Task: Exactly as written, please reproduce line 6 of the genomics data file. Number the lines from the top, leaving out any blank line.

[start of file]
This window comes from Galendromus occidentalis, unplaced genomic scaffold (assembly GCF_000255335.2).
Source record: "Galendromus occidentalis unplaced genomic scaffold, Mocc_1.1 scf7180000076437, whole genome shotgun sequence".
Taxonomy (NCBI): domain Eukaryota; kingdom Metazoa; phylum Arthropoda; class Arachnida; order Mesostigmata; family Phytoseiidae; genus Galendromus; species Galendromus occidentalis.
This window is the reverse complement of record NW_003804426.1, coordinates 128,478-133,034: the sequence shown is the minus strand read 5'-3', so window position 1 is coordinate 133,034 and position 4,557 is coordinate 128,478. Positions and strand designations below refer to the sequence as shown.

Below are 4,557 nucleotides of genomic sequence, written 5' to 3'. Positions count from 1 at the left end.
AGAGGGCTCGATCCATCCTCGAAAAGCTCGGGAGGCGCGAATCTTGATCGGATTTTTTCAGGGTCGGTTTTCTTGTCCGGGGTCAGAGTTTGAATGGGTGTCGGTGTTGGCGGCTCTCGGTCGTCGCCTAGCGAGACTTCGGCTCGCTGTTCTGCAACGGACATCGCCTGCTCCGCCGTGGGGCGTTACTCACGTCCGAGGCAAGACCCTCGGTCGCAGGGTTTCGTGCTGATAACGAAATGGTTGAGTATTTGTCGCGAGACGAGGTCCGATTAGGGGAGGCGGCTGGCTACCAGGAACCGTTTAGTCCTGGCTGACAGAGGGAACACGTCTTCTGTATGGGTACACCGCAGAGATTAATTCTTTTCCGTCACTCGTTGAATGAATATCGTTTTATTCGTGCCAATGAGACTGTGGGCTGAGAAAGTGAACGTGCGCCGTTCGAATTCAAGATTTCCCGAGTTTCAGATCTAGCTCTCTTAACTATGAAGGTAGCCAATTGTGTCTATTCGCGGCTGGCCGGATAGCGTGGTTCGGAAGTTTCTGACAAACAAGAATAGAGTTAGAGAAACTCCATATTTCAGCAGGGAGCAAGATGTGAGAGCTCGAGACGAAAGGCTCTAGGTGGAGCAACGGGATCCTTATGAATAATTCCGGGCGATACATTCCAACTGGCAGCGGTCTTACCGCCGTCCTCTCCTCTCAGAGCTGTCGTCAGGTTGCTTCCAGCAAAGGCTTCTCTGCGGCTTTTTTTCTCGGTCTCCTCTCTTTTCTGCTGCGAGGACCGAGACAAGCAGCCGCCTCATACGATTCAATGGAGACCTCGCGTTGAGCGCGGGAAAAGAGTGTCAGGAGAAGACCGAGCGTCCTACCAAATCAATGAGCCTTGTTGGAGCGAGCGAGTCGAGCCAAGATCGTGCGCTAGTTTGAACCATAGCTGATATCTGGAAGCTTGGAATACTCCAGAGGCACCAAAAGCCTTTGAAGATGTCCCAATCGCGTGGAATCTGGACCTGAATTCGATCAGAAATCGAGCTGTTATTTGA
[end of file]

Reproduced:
AGAGGGCTCGATCCATCCTCGAAAAGCTCGGGAGGCGCGAATCTTGATCGGATTTTTTCAGGGTCGGTTTTCTTGTCCGGGGTCAGAGTTTGAATGGGTGTCGGTGTTGGCGGCTCTCGGTCGTCGCCTAGCGAGACTTCGGCTCGCTGTTCTGCAACGGACATCGCCTGCTCCGCCGTGGGGCGTTACTCACGTCCGAGGCAAGACCCTCGGTCGCAGGGTTTCGTGCTGATAACGAAATGGTTGAGTATTTGTCGCGAGACGAGGTCCGATTAGGGGAGGCGGCTGGCTACCAGGAACCGTTTAGTCCTGGCTGACAGAGGGAACACGTCTTCTGTATGGGTACACCGCAGAGATTAATTCTTTTCCGTCACTCGTTGAATGAATATCGTTTTATTCGTGCCAATGAGACTGTGGGCTGAGAAAGTGAACGTGCGCCGTTCGAATTCAAGATTTCCCGAGTTTCAGATCTAGCTCTCTTAACTATGAAGGTAGCCAATTGTGTCTATTCGCGGCTGGCCGGATAGCGTGGTTCGGAAGTTTCTGACAAACAAGAATAGAGTTAGAGAAACTCCATATTTCAGCAGGGAGCAAGATGTGAGAGCTCGAGACGAAAGGCTCTAGGTGGAGCAACGGGATCCTTATGAATAATTCCGGGCGATACATTCCAACTGGCAGCGGTCTTACCGCCGTCCTCTCCTCTCAGAGCTGTCGTCAGGTTGCTTCCAGCAAAGGCTTCTCTGCGGCTTTTTTTCTCGGTCTCCTCTCTTTTCTGCTGCGAGGACCGAGACAAGCAGCCGCCTCATACGATTCAATGGAGACCTCGCGTTGAGCGCGGGAAAAGAGTGTCAGGAGAAGACCGAGCGTCCTACCAAATCAATGAGCCTTGTTGGAGCGAGCGAGTCGAGCCAAGATCGTGCGCTAGTTTGAACCATAGCTGATATCTGGAAGCTTGGAATACTCCAGAGGCACCAAAAGCCTTTGAAGATGTCCCAATCGCGTGGAATCTGGACCTGAATTCGATCAGAAATCGAGCTGTTATTTGA